Thursday, December 23, 2010

My Grown up Christmas List

This year I'm spending Christmas at home in Canada. Last year in Taiwan, working on Christmas day, not being surrounded by family and friends or decorations of any kind was slightly depressing. So, as you can guess I have been giddy and excited about once again being part of the holiday madness. I assumed Christmas would change as I got older...but I was hoping for some of that child-like wonder and awe to introduce me back into the tradition. I guess at the pivotal age of 25, that is too much to ask for.

The Christmas Tree

Putting up and decorating the tree is by far one of my favourite things to do. Ever since I was little it was something we could do as a family. Christmas music would fill the air and our tree was trimmed with the most hideous ornaments, (made especially by yours truly and the brothers), and the tree came out looking like a rainbow had thrown up all over it. Super dad would lift us up to place the star/angel on top of the tree. Every year we switched it up so when it was your were on top of the world. Literally at that age. Perfect right?
This year, I decorated (our fake) Christmas tree alone. I brought it up from the basement. I wrestled with it trying to figure out how to put it together and get it to light. Younger brother did assist me but then quickly retired to play video games. So I hauled out the Christmas decorations, now matched only to silver and gold and decorated our perfect tree. I did have Christmas music playing in the background but younger brother squashed that as soon as it happened and Sportscentre filled the air instead. The angel was placed on top by younger brother, with no stool or chair or lift. He can reach it. (I would've needed a boost).

Extended Family Christmas

For the most part, celebrations on dad's side haven't changed too much. His side of the family is fond of tradition and not fond of change. Of course new people are thrown into the mix as our family grows. But we still eat too much food, try to beat grandpa at euchre (inevitably failing), and the same jokes are still muttered around the table ("more heavy gravy?"). I'm still forced to be the "santa" and hand out presents from the tree. At 25, it's just embarrassing. Thank goodness the hat wasn't there. But as the youngest person is 22, the wine flows quickly and the whiskey is poured (Golden Wedding anyone?). Grandma calls me an alcoholic and it's time to go home.
On my mom's side, there are no toddlers running around either and the glasses of wine are encouraged. Inappropriate jokes are made and good times are had by all. It's an interesting time when everyone is old enough to just enjoy each other's company without having to worry about small children.

Getting together with Friends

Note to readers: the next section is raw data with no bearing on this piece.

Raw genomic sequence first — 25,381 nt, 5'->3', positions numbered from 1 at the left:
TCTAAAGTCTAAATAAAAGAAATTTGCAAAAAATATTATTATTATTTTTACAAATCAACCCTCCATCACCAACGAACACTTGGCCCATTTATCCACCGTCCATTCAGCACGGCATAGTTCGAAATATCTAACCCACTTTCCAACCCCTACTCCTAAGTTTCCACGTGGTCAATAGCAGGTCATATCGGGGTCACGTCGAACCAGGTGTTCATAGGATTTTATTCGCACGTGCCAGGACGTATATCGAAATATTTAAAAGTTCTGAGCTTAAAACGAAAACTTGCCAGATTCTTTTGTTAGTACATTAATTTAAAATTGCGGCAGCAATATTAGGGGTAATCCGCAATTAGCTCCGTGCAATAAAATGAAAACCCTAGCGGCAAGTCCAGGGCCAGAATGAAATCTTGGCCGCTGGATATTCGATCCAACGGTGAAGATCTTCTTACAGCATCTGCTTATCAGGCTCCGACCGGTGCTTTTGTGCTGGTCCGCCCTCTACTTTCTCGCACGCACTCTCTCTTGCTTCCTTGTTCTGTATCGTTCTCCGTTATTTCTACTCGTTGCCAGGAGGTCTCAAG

As a university student, coming home for Christmas was a time filled with haziness and beer soaked Christmas sweaters. This is something that has definitely changed. I am now 25, and most of my friends have "real" jobs, or significant others, or kids, I find myself going stir crazy trying to find people who have as much free time as me. I've never enjoyed drinking alone but I may have to change my opinion on the matter.

Christmas Shopping

Spending money is something I am very good at. I'm not sure how I do it so easily, but it's magical how I can quickly turn something into nothing. As a kid, mom or dad did most of the shopping for me. Of course I picked out that one really bad gift I thought was amazing. Christmas pin for mom and tie for dad. Their faces never showed their true feelings of disappointment. And of course, as a kid, let's be honest, we're selfish creatures. It was about what you had under the tree. You hoped that oversized package so carefully wrapped and tied was yours. And you hoped being extra good for the month of December was good enough to make up for all year long in Santa's eyes. It usually was.
As an adult, I really do love Christmas shopping. Yes the stores are crowded and lines are terrible. But it is worth it to find that perfect gift for someone and on Christmas morning watch them tear away the paper to reveal that great idea you had. So I can truly say I've matured to the point that it's more about what I give than what I get. Now don't get me wrong. I'm not completely unselfish. I know myself well. I will still wake up at an ungodly hour to peek at my stocking stuffed with goodies and impatiently wait for dad to get home from chores and wake up the household.

Of course there are classic Christmas traditions that will never change or leave my life. National Lampoon's Christmas vacation and cousin Eddie's antics, taboozing, ugly Christmas sweaters, and of course getting to spend time with some of my favourite people.
Then there are the things you are so glad you've grown out of (peeking for one...I'm so sorry mom, I was a snoopy little girl), and the things you get to grow into (Christmas morning shots with the family!)
So I guess when you reach the quarter life mark things are bound to change. Thank God we have alcohol to get us through this difficult time.

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